Food and Nutrition Sciences, 2013, 4, 39-47 Published Online July 2013 (
Dietary Fibers and Nutraceuticals for Primary
Cardiovascular Prevention in Children and
Adolescents: A C rit ical Re vie w
Francesco Martino1, Paolo Emilio Puddu2, Giuseppe Pannarale2, Francesco Barillà2
1Lipid Research, Department of Pediatrics and Pediatric Neuropsichiatry, “Sapienza” Università di Roma, Rome, Italy; 2Department
of Cardiovascular, Respiratory, Nefrological, Anesthesiological and Geriatric Sciences, “Sapienza” Università di Roma, Rome, Italy.
Received March 17th, 2013; revised April 18th, 2013; accepted April 25th, 2013
Copyright © 2013 Francesco Martino et al. This is an open access article distributed under the Creative Commons Attribution Li-
cense, which permits unrestricted use, distribution, and reproduction in any medium, provided the original work is properly cited.
The roles of dietary fibers and nutraceuticals for primary prevention of cardiovascular disease from childhood are re-
viewed. Nutrition as an epigenetic modifier and the roles of endothelium, risk factors, epidemiological evidence and
Mediterranean diet are critically analysed. Overfeeding in childhood can lead to the development of obesity and/or
atherosclerosis in adult life. In particular, a high intake of nutrients affects the in utero programming with the adverse
consequences of insulin resistance an endothelial dysfunction that lead to early atherosclerosis. Dietary fibers have im-
portant health benefits in childhood and research suggests that they may prevent obesity and lower blood cholesterol
levels with a favourable impact on the risk of future cardiovascular disease incidence. However, it is for further studies
to assess whether also in Southern European Countries, practicing Mediterranean diet as a normal habit, dietary fibers
may contribute to modify the relatively low proportion of hyperlipemia observed in our population.
Keywords: Cholesterol; Hyperlipemia; Childhood; Dietary Fibers; Nutraceuticals; Prev ention
1. Introduction
Numerous epidemiological and clinical studies perform-
ed in recent decades have brought an important con-
tribution in understanding the p athogenesis of atheroscle-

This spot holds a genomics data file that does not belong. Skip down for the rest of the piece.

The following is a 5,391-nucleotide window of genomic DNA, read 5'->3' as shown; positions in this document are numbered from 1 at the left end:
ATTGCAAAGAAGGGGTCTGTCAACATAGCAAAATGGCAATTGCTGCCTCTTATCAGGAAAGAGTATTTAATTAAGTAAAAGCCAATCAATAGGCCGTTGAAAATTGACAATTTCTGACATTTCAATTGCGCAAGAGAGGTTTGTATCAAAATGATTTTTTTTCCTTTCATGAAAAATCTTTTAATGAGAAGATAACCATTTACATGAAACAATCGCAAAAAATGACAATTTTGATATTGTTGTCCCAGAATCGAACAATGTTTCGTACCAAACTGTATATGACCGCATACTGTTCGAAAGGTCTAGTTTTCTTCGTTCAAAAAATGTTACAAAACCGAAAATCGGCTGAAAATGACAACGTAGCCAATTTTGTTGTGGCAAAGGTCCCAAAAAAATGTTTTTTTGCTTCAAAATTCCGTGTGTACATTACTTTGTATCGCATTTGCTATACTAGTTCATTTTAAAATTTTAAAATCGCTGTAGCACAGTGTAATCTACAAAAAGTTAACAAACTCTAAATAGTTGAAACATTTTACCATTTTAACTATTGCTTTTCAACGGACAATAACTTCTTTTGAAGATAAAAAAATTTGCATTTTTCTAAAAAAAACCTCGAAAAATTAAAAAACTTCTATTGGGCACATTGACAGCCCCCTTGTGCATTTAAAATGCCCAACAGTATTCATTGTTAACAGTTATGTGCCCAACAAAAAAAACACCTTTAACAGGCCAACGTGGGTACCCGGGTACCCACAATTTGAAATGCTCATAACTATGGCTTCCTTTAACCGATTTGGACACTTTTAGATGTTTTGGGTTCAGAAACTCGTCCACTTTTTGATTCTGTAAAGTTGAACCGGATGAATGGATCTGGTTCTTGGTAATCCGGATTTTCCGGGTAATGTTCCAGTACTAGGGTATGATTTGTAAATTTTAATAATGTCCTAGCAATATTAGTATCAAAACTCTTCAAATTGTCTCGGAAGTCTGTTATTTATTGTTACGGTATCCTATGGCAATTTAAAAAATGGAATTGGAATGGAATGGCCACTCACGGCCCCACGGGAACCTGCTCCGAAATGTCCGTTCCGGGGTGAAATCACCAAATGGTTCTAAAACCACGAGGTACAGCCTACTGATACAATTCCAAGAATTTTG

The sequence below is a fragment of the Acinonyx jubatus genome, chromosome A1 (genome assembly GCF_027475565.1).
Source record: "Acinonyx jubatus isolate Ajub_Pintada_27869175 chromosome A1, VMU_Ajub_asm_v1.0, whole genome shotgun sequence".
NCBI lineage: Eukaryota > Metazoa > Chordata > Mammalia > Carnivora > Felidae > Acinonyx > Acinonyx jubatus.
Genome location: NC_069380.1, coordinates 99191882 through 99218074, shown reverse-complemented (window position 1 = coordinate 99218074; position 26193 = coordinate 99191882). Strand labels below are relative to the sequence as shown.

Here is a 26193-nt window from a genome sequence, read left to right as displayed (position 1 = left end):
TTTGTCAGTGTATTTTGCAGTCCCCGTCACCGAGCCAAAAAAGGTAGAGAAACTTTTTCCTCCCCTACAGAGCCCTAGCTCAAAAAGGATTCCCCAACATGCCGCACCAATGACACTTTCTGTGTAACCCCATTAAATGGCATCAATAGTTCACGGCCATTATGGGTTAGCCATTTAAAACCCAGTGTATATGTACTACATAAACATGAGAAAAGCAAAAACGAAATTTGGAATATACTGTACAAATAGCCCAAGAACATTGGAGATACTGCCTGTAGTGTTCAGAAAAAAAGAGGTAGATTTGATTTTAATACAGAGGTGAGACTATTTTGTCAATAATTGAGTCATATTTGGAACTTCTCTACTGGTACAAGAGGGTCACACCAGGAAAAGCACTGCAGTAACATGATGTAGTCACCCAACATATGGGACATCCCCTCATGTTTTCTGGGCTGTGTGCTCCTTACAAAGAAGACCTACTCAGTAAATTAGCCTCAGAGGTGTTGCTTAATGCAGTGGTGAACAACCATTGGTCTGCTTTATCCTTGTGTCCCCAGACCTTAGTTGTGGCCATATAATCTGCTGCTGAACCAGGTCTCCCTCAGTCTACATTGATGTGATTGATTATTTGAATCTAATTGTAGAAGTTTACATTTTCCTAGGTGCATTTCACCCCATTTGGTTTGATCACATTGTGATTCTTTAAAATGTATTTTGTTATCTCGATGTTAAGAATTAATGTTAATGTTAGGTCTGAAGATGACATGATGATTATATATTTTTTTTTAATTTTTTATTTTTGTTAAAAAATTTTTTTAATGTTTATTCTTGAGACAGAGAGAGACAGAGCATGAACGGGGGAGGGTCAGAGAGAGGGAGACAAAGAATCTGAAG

rosis. Although atherosclerosis is clinically manifest in
adulthood, it is well recognized that it develops without
symptoms in the earliest years of life. Fatty streaks, in
fact, containing characteristic deposits of lipids, lipid per-
oxidation products, and white cells (monocytes/macro-
phages), can be observed in the aorta of premature hu-
man fetuses and intimal thickening has been demonstrat-
ed in fetal coronary arteries [1-3]. These early lesions
may develop in advanced atherosclerotic lesions [4-8]
and the progression may be influenced by risk factors
promot i ng in flamm at i on and pl aque rupture [9] .
In the last two decades a number of epidemiological
and experimental studies aimed to understand the path-
ogenesis of atherosclerosis. Increased serum levels of
LDL-cholesterol represent the most important risk factor
for atherosclerotic cardiovascular disease; however, ge-
netic and environmental factors interact in the onset and
progression of the disease. This interaction emphasizes
the key role of epigenetic mechanisms in the pathogene-
sis of early atherosclerosis. Epigenetics refers to a phe-
nomenon of altered phenotypic expression without heri-
table variations in the nucleotide sequence of the DNA.
The most frequent mechanisms in mammals include DNA
methylation and histone modifications, resulting in a
change in chromatin structure and pathway of small non-
coding RNAs. The epigenetic modifications control em-
bryonic development, differentiation, programming and
reprogramming of stem cells. These changes are a bio-
logical response to environmental stressors (obesity, dia-
betes, smoking, etc.) and can be transmitted to the off-
spring influencing their risk of atherosclerosis [10-12].
2. Nutrition and Epigenetics
Nutrition is an important modifier of epigenetic profile,
even before birth [13]. In fact, nutritional imbalances of
the father before conception and of the mother during
pregnancy, may predispose the fetus to the risk of car-
diovascular and metabolic diseases in adulthood. Mater-
Copyright © 2013 SciRes. FNS
Dietary Fibers and Nutraceuticals for Primary Cardiovascular Prevention
in Children and Adolescents: A Critical Review
nal nutrition can affect the epigenetic status of the fetal
genome and can persist into adulthood [10,11]. There are
many studies that suggest that most chronic diseases of
adulthood, such as atherosclerosis, originate from an al-
tered intrauterine growth and development. Among the
classical risk factors for atherosclerosis, obesity and hy-
percholesterolemia seem to have the main role [10-12,
2.1. Roles of Endothelium and Risk Factors
Endothelial dysfunction is considered an early stage of
vascular damage and an early event in atherogenesis